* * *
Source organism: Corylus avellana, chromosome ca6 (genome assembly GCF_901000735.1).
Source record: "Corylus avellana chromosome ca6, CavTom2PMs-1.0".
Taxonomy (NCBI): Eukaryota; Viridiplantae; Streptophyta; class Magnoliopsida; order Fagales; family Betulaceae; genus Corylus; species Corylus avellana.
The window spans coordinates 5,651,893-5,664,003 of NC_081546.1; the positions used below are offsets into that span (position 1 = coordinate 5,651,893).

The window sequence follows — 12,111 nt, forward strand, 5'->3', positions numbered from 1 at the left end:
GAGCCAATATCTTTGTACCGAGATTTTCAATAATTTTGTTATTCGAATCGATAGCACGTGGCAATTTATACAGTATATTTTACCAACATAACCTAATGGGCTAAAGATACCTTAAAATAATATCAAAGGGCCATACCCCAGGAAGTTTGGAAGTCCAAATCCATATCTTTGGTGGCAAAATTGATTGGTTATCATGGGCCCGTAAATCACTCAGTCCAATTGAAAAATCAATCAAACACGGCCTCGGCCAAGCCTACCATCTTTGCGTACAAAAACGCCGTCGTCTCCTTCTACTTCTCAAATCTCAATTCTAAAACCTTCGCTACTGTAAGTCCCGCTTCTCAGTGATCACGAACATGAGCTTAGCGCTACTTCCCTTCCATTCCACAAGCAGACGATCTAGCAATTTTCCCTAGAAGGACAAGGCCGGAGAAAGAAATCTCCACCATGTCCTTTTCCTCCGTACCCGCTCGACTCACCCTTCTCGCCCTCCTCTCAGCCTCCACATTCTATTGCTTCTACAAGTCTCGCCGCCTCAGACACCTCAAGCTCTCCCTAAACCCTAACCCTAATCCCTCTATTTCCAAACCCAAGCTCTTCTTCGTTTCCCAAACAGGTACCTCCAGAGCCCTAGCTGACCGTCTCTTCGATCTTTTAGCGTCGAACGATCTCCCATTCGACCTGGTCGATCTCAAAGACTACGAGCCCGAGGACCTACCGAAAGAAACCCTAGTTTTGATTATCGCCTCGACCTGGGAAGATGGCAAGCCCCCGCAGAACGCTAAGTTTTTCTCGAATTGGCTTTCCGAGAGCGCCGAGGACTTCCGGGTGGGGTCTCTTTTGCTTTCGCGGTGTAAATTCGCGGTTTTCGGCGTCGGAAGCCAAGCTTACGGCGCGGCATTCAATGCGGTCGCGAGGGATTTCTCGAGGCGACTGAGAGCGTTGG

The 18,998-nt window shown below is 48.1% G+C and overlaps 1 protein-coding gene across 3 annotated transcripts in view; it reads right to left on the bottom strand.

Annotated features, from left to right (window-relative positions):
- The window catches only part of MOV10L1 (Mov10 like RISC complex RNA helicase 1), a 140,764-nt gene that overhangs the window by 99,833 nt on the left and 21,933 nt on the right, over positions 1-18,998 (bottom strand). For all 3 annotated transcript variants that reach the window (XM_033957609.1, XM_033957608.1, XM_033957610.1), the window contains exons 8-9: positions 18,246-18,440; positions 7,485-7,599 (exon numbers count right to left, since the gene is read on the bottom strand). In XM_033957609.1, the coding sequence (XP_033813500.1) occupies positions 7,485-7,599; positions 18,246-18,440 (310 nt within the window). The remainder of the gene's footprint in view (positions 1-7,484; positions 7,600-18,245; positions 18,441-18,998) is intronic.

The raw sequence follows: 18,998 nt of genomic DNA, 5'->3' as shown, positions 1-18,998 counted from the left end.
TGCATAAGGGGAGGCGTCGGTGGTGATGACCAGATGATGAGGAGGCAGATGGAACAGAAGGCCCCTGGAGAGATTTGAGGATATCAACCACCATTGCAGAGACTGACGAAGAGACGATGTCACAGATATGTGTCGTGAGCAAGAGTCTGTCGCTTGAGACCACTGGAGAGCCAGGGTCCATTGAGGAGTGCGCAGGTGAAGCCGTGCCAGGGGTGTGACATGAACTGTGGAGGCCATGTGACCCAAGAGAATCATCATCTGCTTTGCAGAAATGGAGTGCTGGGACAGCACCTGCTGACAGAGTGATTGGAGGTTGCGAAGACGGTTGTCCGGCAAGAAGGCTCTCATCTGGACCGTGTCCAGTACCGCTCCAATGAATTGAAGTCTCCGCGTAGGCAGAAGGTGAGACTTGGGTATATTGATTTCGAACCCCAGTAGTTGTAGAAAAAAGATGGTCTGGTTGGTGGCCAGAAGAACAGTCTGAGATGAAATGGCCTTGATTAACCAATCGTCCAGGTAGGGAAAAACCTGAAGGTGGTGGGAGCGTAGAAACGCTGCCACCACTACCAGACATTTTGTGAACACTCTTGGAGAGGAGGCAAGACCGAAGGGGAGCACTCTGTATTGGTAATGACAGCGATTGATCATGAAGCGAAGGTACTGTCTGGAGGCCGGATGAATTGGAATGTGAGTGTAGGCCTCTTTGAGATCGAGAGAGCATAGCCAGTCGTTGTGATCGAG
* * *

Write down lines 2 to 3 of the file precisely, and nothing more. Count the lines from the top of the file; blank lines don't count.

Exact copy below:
Source record: "Corylus avellana chromosome ca6, CavTom2PMs-1.0".
Taxonomy (NCBI): Eukaryota; Viridiplantae; Streptophyta; class Magnoliopsida; order Fagales; family Betulaceae; genus Corylus; species Corylus avellana.